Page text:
Man, this was extremely disappointing. Now, I know it's been a lot of years, but I have a hard time believing most of these stories were particularly dangerous or compelling even at the time. There are a few standouts, but most of the stories are just vague, boring, or (worst) standard. And Harlan Ellison drives me absolutely batty with his introductions--there are a lot of sci-fi writers I would love to hear talk about things, but I've never read someone so full of grandiosity and empty promise ...more
Mar 23, 2014 rated it did not like it
This book has stories from several of my favorite authors- so it pains me to say that it was absolutely awful.

Harlan Ellison's introductions are snarky, pompous, and condescending; and he wrote several page intros for each one. I was thinking about reading some of his own books after this, but now I'm not so sure.

Everything about this sounds like it was written on panes of acid; and not in a good or fascinating way. The stories in here were previously unpublished, and it's clear why. All good au
Lisa Feld
Mar 25, 2016 rated it really liked it
Russ says it best in her afterword: stories about societies of women are often either power-mad, sexually insatiable male fantasies or boring, unrealistic utopias. Here Russ is mindful of the fact that women are people, and people build homes and families, make art, make love, get drunk and fight on Saturday night, piss off their neighbors, shelve their dreams to pay the bills, and every other activity on the spectrum of human possibility. And that human texture fuels a very interesting first co ...more
Erik Graff
Apr 04, 2008 rated it it was amazing
Recommends it for: all sf readers & all interested in trying the genre
Recommended to Erik by: Harlan Ellison
Shelves: sf
This is quite as good as Harlan Ellison's 1969 anthology, Dangerous Visions.
Zoltán Kelemen
It kind of seems unfair, that my "books read this year" only moved forward a single tick after this volume. There are many many books out there that don't have a tenth of what this anthology offers, but not just quantity-wise, but also quality-wise.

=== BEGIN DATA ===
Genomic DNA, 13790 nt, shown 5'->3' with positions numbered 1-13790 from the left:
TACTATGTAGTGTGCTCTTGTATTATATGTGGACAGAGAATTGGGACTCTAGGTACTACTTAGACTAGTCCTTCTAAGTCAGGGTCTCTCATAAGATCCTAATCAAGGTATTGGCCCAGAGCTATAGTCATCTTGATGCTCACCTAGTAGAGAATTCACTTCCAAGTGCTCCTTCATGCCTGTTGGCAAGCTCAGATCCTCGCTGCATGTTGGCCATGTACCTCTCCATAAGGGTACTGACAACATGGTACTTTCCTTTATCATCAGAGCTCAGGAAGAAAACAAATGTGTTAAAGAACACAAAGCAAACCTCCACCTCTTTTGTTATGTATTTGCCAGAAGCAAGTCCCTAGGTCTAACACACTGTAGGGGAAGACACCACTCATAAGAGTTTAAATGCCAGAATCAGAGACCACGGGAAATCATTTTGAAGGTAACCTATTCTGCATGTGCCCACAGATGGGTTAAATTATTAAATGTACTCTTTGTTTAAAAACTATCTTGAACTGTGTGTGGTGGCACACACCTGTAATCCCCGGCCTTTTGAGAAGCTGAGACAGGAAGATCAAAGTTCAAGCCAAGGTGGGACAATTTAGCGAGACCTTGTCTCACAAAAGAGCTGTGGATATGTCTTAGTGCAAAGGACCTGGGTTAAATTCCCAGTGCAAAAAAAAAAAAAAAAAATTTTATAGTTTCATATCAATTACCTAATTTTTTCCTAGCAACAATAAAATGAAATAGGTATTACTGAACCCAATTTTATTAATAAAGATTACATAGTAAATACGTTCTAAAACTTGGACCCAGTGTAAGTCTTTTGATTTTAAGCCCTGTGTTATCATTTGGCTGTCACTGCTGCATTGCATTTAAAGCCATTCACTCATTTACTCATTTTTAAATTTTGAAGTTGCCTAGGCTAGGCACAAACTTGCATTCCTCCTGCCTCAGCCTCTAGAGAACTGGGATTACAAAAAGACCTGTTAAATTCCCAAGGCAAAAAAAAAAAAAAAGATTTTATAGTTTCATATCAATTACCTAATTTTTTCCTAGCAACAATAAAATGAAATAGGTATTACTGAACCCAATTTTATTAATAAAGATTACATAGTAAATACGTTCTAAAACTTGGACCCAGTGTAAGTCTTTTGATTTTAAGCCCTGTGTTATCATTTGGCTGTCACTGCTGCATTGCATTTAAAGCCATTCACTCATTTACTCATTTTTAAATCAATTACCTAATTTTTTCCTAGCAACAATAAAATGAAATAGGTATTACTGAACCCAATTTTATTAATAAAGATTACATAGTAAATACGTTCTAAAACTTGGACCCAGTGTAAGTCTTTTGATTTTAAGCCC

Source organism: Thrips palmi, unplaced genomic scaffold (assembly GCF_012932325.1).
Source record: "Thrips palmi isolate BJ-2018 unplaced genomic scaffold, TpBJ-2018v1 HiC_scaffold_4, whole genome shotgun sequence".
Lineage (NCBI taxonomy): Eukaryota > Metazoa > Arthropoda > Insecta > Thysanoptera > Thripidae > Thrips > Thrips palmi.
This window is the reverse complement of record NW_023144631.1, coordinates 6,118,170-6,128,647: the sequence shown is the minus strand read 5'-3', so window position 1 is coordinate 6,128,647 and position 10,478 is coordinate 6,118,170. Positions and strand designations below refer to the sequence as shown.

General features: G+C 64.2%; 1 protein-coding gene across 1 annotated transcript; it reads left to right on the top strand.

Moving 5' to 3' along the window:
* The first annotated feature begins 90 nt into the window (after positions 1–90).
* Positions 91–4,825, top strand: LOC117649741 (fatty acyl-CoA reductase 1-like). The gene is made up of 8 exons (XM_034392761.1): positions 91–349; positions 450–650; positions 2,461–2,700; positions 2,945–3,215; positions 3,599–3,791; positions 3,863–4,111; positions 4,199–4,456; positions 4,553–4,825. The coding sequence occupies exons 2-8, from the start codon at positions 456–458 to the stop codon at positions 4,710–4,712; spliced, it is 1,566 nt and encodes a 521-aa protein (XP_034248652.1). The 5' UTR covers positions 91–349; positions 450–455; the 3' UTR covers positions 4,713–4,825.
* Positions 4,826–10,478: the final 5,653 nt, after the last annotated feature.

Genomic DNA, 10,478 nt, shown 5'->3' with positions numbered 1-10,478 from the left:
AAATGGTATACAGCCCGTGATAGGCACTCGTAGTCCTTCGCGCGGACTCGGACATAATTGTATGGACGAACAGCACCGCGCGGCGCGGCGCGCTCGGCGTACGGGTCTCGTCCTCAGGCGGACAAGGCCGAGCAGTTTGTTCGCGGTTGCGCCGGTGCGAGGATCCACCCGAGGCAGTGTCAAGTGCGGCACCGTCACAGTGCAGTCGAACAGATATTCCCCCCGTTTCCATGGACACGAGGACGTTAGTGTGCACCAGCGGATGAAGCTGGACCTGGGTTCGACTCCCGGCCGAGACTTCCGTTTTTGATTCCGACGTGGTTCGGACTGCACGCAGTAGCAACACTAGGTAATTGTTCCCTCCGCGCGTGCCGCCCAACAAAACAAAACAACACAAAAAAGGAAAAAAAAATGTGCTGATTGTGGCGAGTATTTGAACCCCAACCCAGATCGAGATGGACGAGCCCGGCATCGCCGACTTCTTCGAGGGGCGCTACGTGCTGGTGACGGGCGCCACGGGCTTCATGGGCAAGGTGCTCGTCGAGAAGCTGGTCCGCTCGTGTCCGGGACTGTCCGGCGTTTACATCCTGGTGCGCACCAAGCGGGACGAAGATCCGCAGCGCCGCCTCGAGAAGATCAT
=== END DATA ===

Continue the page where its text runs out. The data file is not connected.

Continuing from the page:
Writing a review seems just as difficult. As I was reading, I probably would have wanted to review (almost) every story, but 46 reviews in one go? Not happening.

On the other hand, I may as well just review the anthology itself, and all the work Harla
Phil Cornelius
Feb 23, 2018 rated it it was ok
While the first DV was visionary yet accessible, the stories in this sequel seem less of the latter and only arguably more the former. Science fiction as a genre functions through alienating the reader to some degree and forcing him or her into foreign environments. In novels, the reader can grow accustomed, while in short stories the alienation is often not surmounted. Which is to say that the reader should expect a certain amount of strangeness and discomfort in reading science fiction, especi ...more
Daniel Hiland
Aug 04, 2018 rated it did not like it
Shelves: abandoned
Disappointing! I love short story and novella collections, and dove into this tome expecting interesting tales. Instead, I ran into one story after another about rape, alien sex, gore, and the like; add to that an introduction to every story, followed by comments afterward, and you have one big mess. In one introduction, the editor discussed "masturbatory fantasies," which seems an apt description for much of what passes for sci-fi in this book. To me, the "project" behind the book's creation se ...more
Andy Hickman
Jan 07, 2018 rated it really liked it
Courageously written, subtly inverting gender stereotypes and opening up previously unimagined ways of interpersonal relationships. ****

“When one culture has the big guns and the other has none, there is a certain predictability about the outcome.”